A successful artist looks back with loving memories on the summer of his defining year, 1974. A talented but troubled 18-year-old aspiring artist befriends a brilliant elderly alcoholic ... See full summary »
Ethan Tell is a small time crook who makes a big-time score when he steals 1 million dollars. Ironically, his life radically changes for the worse when he discovers that stealing the money ... See full summary »
Abigail Clayton lives alone. Very alone. In fact, the attractive heiress has not left her Manhattan loft apartment for almost two decades. The famous daughter of a wealthy industrialist, Abigail disappeared from the prying eyes of the press and the intrusiveness of her family on her 18th birthday, the day she received her massive inheritance. During years of self-imposed isolation, Abigail has had contact with only two people-her building's Concierge, Klandermann, with whom she communicates via notes-and Dr. Raymond Fontaine, a longtime family friend and her sole confidant for most of her life. When the death of her elderly neighbor prompts NYPD Homicide Detective Frank Giardello to launch an investigation, the agoraphobic Abigail is distressed to find him outside her door, asking to question her. Having tried to acquire the dead woman's now vacant apartment to ensure her privacy, Abigail is further upset when her requests go unanswered, and new tenants Lillian and Charlie move in. ... Written by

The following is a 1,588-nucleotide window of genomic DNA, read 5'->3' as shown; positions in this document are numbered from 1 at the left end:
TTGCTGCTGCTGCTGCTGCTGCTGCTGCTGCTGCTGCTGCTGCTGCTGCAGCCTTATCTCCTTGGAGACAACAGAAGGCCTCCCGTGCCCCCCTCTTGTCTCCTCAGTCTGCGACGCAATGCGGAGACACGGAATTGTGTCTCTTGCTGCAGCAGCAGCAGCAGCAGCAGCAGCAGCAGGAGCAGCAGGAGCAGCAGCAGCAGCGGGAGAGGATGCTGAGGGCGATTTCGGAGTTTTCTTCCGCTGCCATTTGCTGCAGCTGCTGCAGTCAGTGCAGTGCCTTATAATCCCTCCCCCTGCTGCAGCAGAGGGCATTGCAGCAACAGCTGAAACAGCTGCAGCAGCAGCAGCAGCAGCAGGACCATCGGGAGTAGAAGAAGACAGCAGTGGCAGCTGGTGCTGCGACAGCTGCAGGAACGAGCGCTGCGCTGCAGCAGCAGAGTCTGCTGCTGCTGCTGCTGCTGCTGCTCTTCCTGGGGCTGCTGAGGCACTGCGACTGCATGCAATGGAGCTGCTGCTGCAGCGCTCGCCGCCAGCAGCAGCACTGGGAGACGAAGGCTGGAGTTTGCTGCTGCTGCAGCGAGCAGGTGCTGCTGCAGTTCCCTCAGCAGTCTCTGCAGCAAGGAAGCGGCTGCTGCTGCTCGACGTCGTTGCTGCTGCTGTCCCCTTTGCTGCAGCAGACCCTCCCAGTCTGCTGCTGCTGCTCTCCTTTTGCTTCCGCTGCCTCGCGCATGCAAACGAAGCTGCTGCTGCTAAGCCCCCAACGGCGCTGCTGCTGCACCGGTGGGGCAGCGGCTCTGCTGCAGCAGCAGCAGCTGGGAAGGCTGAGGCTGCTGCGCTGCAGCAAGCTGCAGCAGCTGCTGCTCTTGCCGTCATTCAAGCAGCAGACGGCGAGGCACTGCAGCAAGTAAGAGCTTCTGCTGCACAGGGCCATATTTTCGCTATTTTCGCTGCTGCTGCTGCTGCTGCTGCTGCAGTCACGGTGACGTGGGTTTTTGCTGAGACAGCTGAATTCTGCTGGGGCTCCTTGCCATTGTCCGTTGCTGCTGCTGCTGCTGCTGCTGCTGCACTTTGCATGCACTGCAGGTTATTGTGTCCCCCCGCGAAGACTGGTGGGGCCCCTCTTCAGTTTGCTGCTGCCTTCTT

George Gallo & Kevin Pollak
In the scene where Helen's Dr told the detectives she had cancer, he should not have said that. He was correct in asking for a subpoena to release the records, but he shouldn't have gotten that point. Hippa law dictated that, even when a patient has died, their medical history is protected. Drs can confirm that someone a patient, but he still wouldn't have been allowed to tell the detectives she had cancer unless forced by a Judge. Source: pre-med, and our student reading of "ethical guidelines for medical professionals" See more »
(at around 14 mins) When "Abigail" is speaking with the bank manager about closing her account he asks her what her passcode is. For security purposes no bank employee would never ask someone to tell them what their passcode is (even if they are closing the account) since they could then use it themselves. They would ask them to enter it on a keypad with it showing up hidden on the screen. See more »
What I wouldn't do for a shoe box full of tarantulas, right now.
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Blues For Sancho
Written by Ken Stange and Bob Hackl
Performed by George Gallo and Sourcerer See more »
A good watch...not academy material but very entertaining. The plot may not exactly shine but the accomplished actors make up for its shortcomings. Only the directing could have made this a better film. Character development could have been better as well but is average considering the run time.
This won't exactly be on rotation in my movie library but I could stand to watch this more than once.
I don't know why this hasn't gotten better reviews. I hear all the complaints but if you actually watched this movie and LISTENED to what the actors said you might have enjoyed it more.
35 of 48 people found this review helpful.
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